Jmple Grandin is perhaps the most famous autistic researcher in the world. In over 50 years working in animal agriculture – specializing in designing more humane livestock processing facilities – she has improved livestock processing internationally. She is also a prominent autism activist, author and speaker. Her shared insights into her personal experiences – she had difficulty speaking as a child – have gone a long way in increasing our understanding of the disease. His new book, Visual thinking: the hidden gifts of people who think in images, patterns and abstractions, argues that, in a world dominated by verbal thinkers, those with a visual brain are overlooked and undervalued – to the detriment of all of us. Grandin, 75, is a professor of animal science at Colorado State University.
What are the different ways of thinking, as you conceive them?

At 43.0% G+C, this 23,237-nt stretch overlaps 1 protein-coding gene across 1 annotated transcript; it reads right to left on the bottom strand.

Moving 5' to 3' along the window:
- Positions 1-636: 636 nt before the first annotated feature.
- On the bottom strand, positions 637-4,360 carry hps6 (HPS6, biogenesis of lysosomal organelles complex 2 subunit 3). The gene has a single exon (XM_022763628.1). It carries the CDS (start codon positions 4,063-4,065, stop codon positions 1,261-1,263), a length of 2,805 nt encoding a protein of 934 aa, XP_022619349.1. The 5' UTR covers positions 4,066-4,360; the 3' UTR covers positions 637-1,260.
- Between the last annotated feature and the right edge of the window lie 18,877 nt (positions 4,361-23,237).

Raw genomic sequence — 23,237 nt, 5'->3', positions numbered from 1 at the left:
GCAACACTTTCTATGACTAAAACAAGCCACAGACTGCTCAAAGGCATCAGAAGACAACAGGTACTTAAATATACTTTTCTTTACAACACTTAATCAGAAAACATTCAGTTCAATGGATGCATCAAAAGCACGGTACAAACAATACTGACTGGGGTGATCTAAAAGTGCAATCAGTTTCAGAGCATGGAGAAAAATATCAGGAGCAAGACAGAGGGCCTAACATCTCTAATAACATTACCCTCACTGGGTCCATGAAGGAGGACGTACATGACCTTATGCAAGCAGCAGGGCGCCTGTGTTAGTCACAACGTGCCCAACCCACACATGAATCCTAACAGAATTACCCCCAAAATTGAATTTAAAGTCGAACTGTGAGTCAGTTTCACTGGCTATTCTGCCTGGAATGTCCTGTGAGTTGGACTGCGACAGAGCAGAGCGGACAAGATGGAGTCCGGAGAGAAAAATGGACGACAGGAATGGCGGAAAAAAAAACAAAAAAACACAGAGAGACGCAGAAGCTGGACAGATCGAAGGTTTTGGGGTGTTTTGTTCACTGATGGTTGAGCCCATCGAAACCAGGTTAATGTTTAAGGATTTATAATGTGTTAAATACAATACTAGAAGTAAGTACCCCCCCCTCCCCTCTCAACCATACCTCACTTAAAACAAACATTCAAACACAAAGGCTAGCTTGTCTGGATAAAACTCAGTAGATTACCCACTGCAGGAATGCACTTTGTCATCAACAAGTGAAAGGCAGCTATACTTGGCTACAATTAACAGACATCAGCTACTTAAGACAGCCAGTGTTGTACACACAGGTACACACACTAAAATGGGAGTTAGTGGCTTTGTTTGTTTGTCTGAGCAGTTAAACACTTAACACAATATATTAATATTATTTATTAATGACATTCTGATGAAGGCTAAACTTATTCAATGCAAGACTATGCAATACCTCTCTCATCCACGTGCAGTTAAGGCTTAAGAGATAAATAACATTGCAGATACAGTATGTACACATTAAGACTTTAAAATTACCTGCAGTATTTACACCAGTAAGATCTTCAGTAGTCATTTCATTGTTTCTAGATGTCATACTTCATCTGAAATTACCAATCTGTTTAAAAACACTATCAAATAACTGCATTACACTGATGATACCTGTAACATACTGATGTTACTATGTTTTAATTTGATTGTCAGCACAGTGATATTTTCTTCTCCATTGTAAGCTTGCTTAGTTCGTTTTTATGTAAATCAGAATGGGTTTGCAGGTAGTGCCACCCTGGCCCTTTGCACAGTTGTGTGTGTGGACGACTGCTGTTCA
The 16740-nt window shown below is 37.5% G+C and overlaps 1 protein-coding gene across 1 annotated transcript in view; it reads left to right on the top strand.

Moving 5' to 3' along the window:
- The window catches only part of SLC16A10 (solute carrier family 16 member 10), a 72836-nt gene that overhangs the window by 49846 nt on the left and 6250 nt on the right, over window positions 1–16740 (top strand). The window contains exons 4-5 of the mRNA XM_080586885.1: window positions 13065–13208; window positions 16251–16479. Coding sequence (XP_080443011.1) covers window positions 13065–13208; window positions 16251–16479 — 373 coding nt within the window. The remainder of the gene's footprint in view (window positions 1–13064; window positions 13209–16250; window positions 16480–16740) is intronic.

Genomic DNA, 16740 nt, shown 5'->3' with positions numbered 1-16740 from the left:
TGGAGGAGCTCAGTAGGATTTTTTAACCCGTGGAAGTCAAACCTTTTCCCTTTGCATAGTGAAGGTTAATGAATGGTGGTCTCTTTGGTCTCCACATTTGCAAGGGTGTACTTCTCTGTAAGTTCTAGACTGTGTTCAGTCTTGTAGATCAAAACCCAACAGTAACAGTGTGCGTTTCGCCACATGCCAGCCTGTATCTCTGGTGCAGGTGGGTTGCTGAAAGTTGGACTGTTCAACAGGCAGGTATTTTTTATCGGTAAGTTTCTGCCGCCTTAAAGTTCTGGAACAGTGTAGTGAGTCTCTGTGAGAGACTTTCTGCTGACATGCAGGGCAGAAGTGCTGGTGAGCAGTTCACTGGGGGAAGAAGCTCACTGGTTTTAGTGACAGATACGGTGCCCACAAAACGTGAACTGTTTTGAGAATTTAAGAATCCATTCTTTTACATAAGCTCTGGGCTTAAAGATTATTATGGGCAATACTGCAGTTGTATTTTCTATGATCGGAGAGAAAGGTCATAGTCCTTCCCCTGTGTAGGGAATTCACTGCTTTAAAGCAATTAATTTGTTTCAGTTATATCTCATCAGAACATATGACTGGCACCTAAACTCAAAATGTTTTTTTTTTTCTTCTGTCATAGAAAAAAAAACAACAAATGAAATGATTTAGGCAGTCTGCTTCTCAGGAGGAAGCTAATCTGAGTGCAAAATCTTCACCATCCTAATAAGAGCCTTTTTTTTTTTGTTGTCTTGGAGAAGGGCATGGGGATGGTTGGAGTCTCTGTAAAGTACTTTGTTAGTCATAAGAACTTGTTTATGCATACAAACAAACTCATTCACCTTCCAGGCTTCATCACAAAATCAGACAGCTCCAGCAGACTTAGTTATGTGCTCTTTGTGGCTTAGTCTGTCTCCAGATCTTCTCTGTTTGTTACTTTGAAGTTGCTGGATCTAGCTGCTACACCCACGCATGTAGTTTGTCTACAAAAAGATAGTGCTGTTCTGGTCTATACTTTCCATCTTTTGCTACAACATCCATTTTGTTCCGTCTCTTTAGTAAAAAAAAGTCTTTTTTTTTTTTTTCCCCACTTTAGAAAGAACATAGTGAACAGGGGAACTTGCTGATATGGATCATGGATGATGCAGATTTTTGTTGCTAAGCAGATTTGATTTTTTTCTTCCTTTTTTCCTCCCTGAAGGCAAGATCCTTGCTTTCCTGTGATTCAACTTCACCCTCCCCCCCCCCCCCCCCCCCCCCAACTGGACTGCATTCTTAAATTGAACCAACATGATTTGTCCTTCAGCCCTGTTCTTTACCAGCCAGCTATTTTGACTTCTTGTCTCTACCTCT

I came to see gradually, and it was confirmed in the scientific literature, there are two kinds of visual thinkers: ‘object viewers’, like me, who think in images (concrete, detailed images), and a second group who, unlike me, are ‘spatial viewers’. More mathematically inclined, they think in patterns and abstractions. They are distinct from verbal thinkers who perceive and process information primarily through language. Both types of visual thinkers tend to be more bottom-up, details first. Verbal thinkers tend to be more top-down, linear, and sequential. Most people are mixtures of different types of thinking. What tends to happen with fully verbal autistic people is that you get the extremes of one kind or another. If I’m an extreme object viewer, it’s probably because I have autism.